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[week-n] The Final Report ☀️

  • GSoC
  • 2019
  • week-12
  • coding-period-3

This is the last week of the final coding phase of GSoC 2019. In this post, I’ll try to summarize the work done during all the coding phases and share the results at the end. This post would also serve as a Final Report for the project undertaken and contains all the information regarding the contributions done by me towards the project.

# Coding Phase I

(27th May to 28th June)

In this phase, I had tried to understand how the GrimoireLab toolchain works on entirety and come up with an initial approach to integrating CoCom Backend with ELK.

  • Before the start of this phase, I had only contributed to Graal and didn’t have any experience of how the Grimoirelab chain works. Hence, with the guidance of my mentors, I started learning how Mordred works along with ELK and how to import dashboards using Kidash and Sigils.
  • Next step was to discuss and initiate the integration of Graal’s Backend with ELK. We had agreed to integrate Code Complexity(CoCom) Backend entirely and then focus on Code License(CoLic). Along these lines, I had also been fixing a few issues in Graal and adding an analyzer(Scancode-CLI) which was merged after a code review in the second week and we had started working on the initial integration task.
  • At this point, we had an initial integration of Graal-CoCom-ELK, which was dependent on the pure(raw) data produced by Graal and with no preprocessing steps performed on the process. I could produce some mock visualizations and understand how Kibana worked, as I didn’t have any experience in the ELK-stack prior to this project except for some idea in ETL tasks.
  • Although we had integrated the initial version of CoCom Backend, it wasn’t something we were looking for, at this point we had all sorts of restrictions as the data fields produced by graal-cocom was per-commit. One good thing about this implementation was it was very efficient as an item had information related to only the files affected in that given commit. But, the issue, in order to produce visualization which can be analyzed over time we need to have a history of points in order to show (for instance) Evolution of a metric (Line of Code).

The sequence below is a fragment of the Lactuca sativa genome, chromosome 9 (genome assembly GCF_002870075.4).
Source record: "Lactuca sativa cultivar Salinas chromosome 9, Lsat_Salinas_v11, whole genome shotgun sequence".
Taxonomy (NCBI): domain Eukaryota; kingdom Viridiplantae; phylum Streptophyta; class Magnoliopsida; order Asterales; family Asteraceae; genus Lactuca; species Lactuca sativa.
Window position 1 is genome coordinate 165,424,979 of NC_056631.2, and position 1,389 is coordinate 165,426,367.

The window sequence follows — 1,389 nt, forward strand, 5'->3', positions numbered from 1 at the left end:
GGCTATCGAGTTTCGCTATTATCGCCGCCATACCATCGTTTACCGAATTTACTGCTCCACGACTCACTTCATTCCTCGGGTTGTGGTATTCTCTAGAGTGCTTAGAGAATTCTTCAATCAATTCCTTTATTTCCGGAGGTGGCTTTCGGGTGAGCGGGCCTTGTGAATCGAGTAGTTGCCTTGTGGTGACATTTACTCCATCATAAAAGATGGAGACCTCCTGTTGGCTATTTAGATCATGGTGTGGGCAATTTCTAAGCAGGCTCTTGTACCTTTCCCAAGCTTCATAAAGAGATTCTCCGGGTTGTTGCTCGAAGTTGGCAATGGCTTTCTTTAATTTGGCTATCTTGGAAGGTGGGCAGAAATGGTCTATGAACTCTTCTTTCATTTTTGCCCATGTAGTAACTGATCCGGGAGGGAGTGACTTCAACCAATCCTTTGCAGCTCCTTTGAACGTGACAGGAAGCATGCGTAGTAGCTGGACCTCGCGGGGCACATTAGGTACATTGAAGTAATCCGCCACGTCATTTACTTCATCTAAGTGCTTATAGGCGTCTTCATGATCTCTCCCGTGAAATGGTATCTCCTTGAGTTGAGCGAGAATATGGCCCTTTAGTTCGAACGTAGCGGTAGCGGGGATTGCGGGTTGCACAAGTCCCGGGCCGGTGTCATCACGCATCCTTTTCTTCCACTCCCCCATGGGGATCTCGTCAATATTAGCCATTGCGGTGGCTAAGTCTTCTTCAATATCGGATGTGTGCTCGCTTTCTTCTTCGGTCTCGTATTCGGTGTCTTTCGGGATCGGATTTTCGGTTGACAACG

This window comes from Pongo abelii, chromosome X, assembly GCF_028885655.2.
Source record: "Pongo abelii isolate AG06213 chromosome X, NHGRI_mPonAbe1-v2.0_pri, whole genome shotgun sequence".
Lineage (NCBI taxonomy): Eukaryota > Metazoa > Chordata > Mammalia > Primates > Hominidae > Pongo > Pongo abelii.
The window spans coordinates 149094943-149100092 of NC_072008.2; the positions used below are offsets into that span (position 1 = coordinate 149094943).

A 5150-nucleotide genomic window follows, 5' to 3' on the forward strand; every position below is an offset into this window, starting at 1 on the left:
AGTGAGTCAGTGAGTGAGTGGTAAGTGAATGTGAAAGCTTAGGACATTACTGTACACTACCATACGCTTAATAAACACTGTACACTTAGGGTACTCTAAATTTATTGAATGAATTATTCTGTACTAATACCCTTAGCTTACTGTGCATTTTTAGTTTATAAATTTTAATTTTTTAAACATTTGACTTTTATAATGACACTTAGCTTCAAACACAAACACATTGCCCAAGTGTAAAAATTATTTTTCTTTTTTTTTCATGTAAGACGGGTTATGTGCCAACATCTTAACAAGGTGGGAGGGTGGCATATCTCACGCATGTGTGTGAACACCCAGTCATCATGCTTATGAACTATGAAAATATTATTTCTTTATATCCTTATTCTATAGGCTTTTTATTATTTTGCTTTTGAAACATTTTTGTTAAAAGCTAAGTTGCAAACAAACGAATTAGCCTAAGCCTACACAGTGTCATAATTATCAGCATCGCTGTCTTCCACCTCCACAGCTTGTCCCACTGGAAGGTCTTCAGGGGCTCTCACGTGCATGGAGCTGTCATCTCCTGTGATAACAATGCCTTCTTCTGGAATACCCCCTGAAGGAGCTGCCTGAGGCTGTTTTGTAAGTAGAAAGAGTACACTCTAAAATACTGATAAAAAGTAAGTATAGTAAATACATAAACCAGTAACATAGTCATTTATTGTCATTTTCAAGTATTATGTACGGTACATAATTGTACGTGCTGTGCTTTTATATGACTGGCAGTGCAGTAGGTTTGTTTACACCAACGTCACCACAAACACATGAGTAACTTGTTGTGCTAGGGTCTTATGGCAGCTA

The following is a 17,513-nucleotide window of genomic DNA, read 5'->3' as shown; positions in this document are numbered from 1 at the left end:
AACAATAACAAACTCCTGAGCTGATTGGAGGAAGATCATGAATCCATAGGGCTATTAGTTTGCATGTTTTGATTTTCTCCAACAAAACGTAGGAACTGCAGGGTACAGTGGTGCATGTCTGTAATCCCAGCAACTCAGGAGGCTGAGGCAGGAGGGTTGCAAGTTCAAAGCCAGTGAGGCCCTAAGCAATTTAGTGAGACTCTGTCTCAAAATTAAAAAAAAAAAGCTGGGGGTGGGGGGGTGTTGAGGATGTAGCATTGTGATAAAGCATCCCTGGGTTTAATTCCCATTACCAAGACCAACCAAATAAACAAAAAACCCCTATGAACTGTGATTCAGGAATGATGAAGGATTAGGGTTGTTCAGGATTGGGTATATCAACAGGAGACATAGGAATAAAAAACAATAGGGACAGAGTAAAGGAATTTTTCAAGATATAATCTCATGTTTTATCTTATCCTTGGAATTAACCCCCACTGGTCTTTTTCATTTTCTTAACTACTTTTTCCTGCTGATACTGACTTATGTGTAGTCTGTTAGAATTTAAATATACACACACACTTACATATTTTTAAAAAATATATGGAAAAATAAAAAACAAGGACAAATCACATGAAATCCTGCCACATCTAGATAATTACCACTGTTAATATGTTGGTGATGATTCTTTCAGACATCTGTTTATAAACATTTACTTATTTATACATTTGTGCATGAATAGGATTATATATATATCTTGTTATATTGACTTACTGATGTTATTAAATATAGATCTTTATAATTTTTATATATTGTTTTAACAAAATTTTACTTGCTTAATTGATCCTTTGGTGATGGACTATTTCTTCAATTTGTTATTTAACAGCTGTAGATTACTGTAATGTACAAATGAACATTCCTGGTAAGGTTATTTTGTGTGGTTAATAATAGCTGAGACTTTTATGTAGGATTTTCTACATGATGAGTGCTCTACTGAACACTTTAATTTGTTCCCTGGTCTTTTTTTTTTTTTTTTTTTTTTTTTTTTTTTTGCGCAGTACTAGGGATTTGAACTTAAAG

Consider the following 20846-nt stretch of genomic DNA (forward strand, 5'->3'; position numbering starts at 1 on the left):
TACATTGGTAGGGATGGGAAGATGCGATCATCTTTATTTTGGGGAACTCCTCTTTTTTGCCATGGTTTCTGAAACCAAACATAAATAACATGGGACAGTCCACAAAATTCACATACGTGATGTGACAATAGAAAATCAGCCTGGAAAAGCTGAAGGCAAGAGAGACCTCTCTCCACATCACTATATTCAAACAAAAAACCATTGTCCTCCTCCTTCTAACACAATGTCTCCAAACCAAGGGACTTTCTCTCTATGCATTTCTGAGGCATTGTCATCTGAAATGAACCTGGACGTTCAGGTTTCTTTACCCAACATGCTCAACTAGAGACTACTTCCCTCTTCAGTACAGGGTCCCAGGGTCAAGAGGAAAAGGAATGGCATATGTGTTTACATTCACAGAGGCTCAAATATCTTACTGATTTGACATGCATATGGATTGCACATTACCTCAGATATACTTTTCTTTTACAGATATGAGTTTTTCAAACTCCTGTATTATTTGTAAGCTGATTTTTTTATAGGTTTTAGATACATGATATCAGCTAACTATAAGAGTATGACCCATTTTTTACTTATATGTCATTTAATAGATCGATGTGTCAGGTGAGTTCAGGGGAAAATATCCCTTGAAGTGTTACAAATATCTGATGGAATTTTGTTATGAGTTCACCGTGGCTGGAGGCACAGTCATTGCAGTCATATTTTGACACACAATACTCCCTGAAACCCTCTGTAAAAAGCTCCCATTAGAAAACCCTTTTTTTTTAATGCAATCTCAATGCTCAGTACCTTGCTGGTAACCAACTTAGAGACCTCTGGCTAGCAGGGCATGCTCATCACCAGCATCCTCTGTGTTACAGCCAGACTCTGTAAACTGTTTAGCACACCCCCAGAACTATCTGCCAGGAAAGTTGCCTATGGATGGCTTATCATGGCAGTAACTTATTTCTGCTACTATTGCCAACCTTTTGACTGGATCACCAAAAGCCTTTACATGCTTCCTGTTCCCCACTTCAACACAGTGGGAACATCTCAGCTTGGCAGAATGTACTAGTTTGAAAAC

• And the time had come, we had to think of a solution to either structure the data stored in ElasticSearch index or to perform a Repository-Level analysis at every commit using Graal 😅

# Coding Phase II

(28th June to 26th July)

In this phase, we had identified potential performance issues with the repository-level analysis and come up with the File-Level + Study approach and evaluated it after integrating with the ELK, Also producing some visualizations with the help of the data.

  • At this point, I had discussed the repository-level analysis approach my mentors during the weekly meetings and we had agreed to give it a try and see how things go. (evaluation below)
Repository Number of Commits    File Level   Repository Level
chaoss/grimoirelab-perceval 1394 26:22 min 26:56 min
chaoss/grimoirelab-sirmordred 869 08:51 min 3:51 min
chaoss/grimoirelab-graal 171 2:24 min 1:04 min
  • The above experimentation, lead to some good results with the visualizations as every commit item now had information about related to each and every file in the repository, I could produce data-tables and metrics which gave many insights about a given repository. Each of the items can be viewed as a data-point on a graph and can be visualized and.. we’re done. No, not yet 😉
  • I spent much time implementing this approach only to understand that the structure of data we’re using would consume a lot of data in memory once we integrate the implementation with ELK.